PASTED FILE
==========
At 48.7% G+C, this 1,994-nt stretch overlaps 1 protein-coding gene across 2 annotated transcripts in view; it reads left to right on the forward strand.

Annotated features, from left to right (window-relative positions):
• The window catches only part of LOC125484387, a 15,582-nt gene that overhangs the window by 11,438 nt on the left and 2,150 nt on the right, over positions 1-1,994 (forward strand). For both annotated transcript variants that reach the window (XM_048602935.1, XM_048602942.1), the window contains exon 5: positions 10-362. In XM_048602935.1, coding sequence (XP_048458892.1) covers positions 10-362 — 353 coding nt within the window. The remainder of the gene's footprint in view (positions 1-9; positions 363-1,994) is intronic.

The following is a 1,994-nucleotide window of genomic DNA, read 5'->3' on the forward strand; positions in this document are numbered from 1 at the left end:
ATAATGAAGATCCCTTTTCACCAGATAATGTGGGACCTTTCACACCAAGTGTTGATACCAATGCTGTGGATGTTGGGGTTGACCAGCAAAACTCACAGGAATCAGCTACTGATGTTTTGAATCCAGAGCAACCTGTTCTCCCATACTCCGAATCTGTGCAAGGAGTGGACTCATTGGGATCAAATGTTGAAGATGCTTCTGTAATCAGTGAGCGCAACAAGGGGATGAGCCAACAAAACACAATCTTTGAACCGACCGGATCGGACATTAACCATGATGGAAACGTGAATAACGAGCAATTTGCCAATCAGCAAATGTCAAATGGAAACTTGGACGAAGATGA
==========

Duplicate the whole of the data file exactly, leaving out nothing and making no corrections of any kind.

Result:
At 48.7% G+C, this 1,994-nt stretch overlaps 1 protein-coding gene across 2 annotated transcripts in view; it reads left to right on the forward strand.

Annotated features, from left to right (window-relative positions):
• The window catches only part of LOC125484387, a 15,582-nt gene that overhangs the window by 11,438 nt on the left and 2,150 nt on the right, over positions 1-1,994 (forward strand). For both annotated transcript variants that reach the window (XM_048602935.1, XM_048602942.1), the window contains exon 5: positions 10-362. In XM_048602935.1, coding sequence (XP_048458892.1) covers positions 10-362 — 353 coding nt within the window. The remainder of the gene's footprint in view (positions 1-9; positions 363-1,994) is intronic.

The following is a 1,994-nucleotide window of genomic DNA, read 5'->3' on the forward strand; positions in this document are numbered from 1 at the left end:
ATAATGAAGATCCCTTTTCACCAGATAATGTGGGACCTTTCACACCAAGTGTTGATACCAATGCTGTGGATGTTGGGGTTGACCAGCAAAACTCACAGGAATCAGCTACTGATGTTTTGAATCCAGAGCAACCTGTTCTCCCATACTCCGAATCTGTGCAAGGAGTGGACTCATTGGGATCAAATGTTGAAGATGCTTCTGTAATCAGTGAGCGCAACAAGGGGATGAGCCAACAAAACACAATCTTTGAACCGACCGGATCGGACATTAACCATGATGGAAACGTGAATAACGAGCAATTTGCCAATCAGCAAATGTCAAATGGAAACTTGGACGAAGATGA